Newsgathering and storytelling tools, with Google News Lab’s Matt Cooke

Matt Cooke, head of the International Google News Lab and a former BBC journalist, used his session at the newsrewired conference, in London today, to introduce a series of newsgathering and storytelling tools and suggest a number of tips to help journalists with their research and verification online.

Cooke showed delegates examples of what a journalist can do to perfect their basic research skills, video and image verification, and also explained the launch of a revamped tool,

Basic research: how it works, refinement and data.

Mastering the basic research is something that every journalist should be able to do, he said.

To learn about Google Search, Cooke suggests two pages: to learn more about the science behind the Search you can go to Inside Search, and to learn all of the search refinements and operators (with a self-paced course) then go to Powersearch with Google.

Another useful research when looking for data is Google public data explorer .This is a digital library for researchers which puts together data coming from the World Bank and other institutions.

Verification: images, Youtube and video

Verification is something very important for any journalist. Google offers a number of tools to help verification but there are also others coming from other companies according to the needs of the journalist.

A simple way to work on images is Google reverse image search, Cooke said. From the search image page the user can drag and drop images they wants to check and a results page will load showing similar images and pages that include matching images.

Video is something newsrooms also need to check every day, and Cooke outlined some tips on how to verify content uploaded on Youtube.

The first step is to search using YouTube’s own filters (like quality, duration and time of uploading). It also makes sense to look at the channel that originated the video: who posted it, who owns the channel, what type of content is showcased there, is this video in some way related to what they usually post, and whether it is a verified channel.

Google is not the only provider offering help when verifying video content. Amnesty International US created a tool, called the “Youtube dataviewer” which offers to extract metadata from the video you are watching. 20. Each individual provider can also be filtered which can make it not only easier but quicker for players to find their favorite games. There’s a search function as well which can find games in a matter of seconds.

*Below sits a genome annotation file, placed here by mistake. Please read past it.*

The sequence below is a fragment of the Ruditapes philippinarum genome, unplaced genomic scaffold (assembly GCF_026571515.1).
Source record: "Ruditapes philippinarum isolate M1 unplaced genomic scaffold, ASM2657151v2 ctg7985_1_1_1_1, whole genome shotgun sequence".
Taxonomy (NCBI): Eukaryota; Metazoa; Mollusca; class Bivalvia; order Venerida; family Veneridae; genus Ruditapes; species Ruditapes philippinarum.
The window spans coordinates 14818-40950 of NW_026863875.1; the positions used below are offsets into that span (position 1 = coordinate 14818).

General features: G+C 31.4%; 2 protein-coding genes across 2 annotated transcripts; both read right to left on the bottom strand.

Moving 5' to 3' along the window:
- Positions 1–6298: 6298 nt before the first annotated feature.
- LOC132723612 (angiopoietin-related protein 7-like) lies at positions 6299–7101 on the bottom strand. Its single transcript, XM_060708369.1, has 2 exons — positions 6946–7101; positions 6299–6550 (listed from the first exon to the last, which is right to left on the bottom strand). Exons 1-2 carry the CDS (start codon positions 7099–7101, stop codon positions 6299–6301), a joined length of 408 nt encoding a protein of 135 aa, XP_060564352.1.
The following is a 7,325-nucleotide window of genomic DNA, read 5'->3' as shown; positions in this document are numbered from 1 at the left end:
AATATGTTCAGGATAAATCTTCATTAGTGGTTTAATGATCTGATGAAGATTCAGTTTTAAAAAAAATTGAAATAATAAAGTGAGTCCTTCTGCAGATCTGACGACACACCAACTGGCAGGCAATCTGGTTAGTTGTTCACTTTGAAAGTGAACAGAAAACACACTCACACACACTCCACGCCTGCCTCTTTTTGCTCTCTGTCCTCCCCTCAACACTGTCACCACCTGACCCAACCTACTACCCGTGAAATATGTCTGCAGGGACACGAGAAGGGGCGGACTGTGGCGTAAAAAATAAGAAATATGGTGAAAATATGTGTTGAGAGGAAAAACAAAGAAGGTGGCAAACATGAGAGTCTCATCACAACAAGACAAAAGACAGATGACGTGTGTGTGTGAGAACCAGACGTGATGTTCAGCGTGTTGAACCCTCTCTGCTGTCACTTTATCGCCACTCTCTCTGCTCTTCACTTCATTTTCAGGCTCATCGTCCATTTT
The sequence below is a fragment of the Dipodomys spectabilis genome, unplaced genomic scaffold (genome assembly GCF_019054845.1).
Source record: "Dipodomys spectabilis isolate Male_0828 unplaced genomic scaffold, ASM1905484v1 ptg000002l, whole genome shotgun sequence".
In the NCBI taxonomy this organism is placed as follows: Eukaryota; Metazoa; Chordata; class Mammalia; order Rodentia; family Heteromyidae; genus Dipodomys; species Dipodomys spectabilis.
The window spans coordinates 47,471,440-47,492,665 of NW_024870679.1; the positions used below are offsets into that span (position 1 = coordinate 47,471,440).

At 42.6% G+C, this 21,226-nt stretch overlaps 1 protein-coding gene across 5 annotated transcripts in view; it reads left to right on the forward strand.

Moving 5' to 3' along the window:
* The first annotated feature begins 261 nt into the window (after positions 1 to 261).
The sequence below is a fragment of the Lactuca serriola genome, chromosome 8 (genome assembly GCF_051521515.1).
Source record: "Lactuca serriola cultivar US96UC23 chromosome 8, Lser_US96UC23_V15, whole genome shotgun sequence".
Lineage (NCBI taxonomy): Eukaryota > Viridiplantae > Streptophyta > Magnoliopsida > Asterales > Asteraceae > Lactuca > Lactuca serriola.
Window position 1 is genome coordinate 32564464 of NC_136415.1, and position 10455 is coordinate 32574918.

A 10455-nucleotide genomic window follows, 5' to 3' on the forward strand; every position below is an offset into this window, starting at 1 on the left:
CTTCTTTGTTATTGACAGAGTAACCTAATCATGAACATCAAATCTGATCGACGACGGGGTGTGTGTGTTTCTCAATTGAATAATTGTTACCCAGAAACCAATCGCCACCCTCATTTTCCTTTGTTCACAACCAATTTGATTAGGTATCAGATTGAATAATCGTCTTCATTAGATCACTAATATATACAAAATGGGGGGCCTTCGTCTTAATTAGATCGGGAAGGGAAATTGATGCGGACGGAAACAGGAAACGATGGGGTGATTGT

Another useful tip to verify a video would be to analyse it frame by frame. That can be done either on the video or using specific chrome extensions. Extensions are also useful to do a quick reverse image for Thumbnail search like RevEye.

Additional tools

Cooke went on to outline a series of additional research tools and sites that journalists can use for geo-localisation, images, and website verification.

  • allows to do geolocalised research in a specific timeframe.
  •  which interrogates photographs showing the sun movement and sunlight phases during the given day at the given location.
  • reverse image is another image search, similar to google reverse image
  • Storyful Multisearch – will show you how a keyword is spreading and working across different social media platforms
  • to search on Instagram via hashtag (with a limited amount of free searches)
  • is useful to analyse websites, provides the domain owner, information about the IP, who owns that website and similar domains.
  • Internet Archive is a website that checks webpages by date using cache data in history
  • , the most important one according to Cooke,  is a website that offers tutorial and materials on social media verification.

Cooke ended his presentation talking about the revamp of Storyspheres, a tool ‘for enhancing 360 images that lets you position audio within a scene, to easily create interactive experiences’.

Originally created by Google Australia, with external company, this tool allows journalists to upload separately a 180 degree or 360 degree image and add an audio background or a series of interactive points with dedicated audio tracks.

The tool has been remade to make it easier to upload and edit images, he added, and has be used by the Washington Post in the past and the Trinity Mirror recently to create immersive experiences (here an example from the Manchester Evening News).

You might be interested in …